The Mountain Laurel
The Journal of Mountain Life

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from the
Heart of the Blue Ridge

Santa Claus or Kris Kringle?

By Ernest F. Reynolds © 1989

Issue: December, 1989

Just before Christmas in 1920, as refuges from Tug River mine wars, we moved near Pawama. Our cousins had located on a mountain road about three miles away. By scenic route through laurel thickets, over hill and dale, they were closer. On a pre-Christmas visit we agreed the two families would open presents, and breakfast at our Giatto hollow hideaway.

Aunt Maggie of Dutch parentage was a magnificent cook. Her five children spoke strange jabberwocky, blame the Dutch.

Unseasonable sweltry weather brought us out barefooted. We chased up and down road, looked into the laurels, knowing those jabbering cousins would put spizrinctum into Christmas.

About eight o'clock we heard a clamor; bugles, fifes, trombones and maybe a bagpipe, who knows? The Dutchmen came cross-country. Leaping and sliding downhill, they shouted and laughed, wailed now and then, when bottoms drug rocky ground. Aunt Maggie was slower, laden with steaming foreign foods.

They could as well have stayed home; they weren't interested in our presents from Santa Claus. They wanted to show their loot from Kris Kringle. They jabbered selfishly and blew us down with their loud tin horns when we talked. Their presents were richer and more plentiful. We wanted to swap Santa for Kris Kringle.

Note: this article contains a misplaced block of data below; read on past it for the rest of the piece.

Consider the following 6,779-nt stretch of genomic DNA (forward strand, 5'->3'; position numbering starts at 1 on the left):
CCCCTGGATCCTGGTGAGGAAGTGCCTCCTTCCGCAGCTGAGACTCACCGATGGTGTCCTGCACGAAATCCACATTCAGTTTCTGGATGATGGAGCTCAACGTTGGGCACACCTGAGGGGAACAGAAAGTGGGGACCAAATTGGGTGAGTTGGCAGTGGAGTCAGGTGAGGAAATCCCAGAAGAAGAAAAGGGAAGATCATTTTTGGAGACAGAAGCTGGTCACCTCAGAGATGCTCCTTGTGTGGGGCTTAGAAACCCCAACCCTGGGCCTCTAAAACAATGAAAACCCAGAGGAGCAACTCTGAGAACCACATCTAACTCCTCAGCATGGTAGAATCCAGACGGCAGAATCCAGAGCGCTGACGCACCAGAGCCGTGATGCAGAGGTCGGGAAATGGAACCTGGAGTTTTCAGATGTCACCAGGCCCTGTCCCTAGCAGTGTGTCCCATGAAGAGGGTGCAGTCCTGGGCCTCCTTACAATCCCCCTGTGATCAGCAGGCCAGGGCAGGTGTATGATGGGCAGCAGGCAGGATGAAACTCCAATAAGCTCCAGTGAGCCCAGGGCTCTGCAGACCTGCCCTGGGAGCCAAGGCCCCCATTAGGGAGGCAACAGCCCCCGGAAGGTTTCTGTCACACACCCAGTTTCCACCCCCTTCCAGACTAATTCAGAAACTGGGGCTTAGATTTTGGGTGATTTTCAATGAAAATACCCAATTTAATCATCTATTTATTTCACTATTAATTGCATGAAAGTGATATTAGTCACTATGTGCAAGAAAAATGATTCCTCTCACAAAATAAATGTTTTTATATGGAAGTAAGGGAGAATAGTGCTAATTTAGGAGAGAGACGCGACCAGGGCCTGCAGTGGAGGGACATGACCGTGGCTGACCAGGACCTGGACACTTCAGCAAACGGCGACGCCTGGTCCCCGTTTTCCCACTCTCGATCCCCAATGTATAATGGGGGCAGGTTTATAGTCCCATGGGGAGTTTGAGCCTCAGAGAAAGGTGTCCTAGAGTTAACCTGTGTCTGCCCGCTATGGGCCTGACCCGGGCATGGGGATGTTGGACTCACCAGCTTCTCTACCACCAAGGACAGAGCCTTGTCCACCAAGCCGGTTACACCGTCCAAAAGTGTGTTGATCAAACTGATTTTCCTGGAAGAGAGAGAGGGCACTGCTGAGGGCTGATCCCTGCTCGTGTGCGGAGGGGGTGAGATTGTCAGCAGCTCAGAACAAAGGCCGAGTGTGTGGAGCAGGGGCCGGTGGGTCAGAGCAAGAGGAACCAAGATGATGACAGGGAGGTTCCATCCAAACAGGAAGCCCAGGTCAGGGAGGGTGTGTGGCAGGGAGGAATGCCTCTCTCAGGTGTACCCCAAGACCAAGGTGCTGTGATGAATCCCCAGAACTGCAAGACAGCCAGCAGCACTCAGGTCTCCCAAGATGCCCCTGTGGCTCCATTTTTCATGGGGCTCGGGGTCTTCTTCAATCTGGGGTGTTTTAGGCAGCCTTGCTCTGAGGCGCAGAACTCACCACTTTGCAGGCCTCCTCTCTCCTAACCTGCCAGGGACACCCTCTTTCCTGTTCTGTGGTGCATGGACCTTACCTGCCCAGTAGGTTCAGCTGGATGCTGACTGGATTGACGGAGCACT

Breakfast call brought out one diner, Grandma. Our Papas were away, work was so hard to find.

But like fleas on a dog, we clung to a fat Santa, and like Elmer's glue, our Dutchie visitors stuck to the elf. To avoid conflict our mothers said, "Santa Claus and Kris Kringle are different names for the same old man." All cousins insisted that Kris Kringle was a jolly old elf, a mere midget, maybe a dwarf. That wouldn't fly on our side of the hill. We knew Santa bulged, top, bottom and center. Down with the Dutch!

Being younger, one fewer, and more clannish than our kin, we attacked in formation. Our tomcat vamoosed, but our dog stayed on. Girls belabored their counterpart by plaits, and curls. Boys chose weapons, brassy tin horns preferred.

Grandma quit roast honkenfluffer ala Strasberg to help squelch the ruction. After combatants were separated and scolded, Aunt Maggie told Mommy, "You must get your Tug River warriors out of these woods and into civilization."

Mom said, "If your Santa Claus remains a shriveled-up runt, there'll never be peace on the Zuider Zee."

Hoofbeats sounded. Uncle Bulgy and Papa had ridden all night. Uncle Bulgy said, "We took strawberry shortcuts."

Pa put Santa-Kris Kringle away. He said, "Kris is a runt like me, and Santa Claus looks like your Uncle Bulgy."

"What did you bring us?" cried nine greedy tots.

From a letter Papa read, "We have work at Pawama Mine. You may report in, after Christmas."

Passing around the one serviceable tin horn, we gave our Santas a nine-kid salute.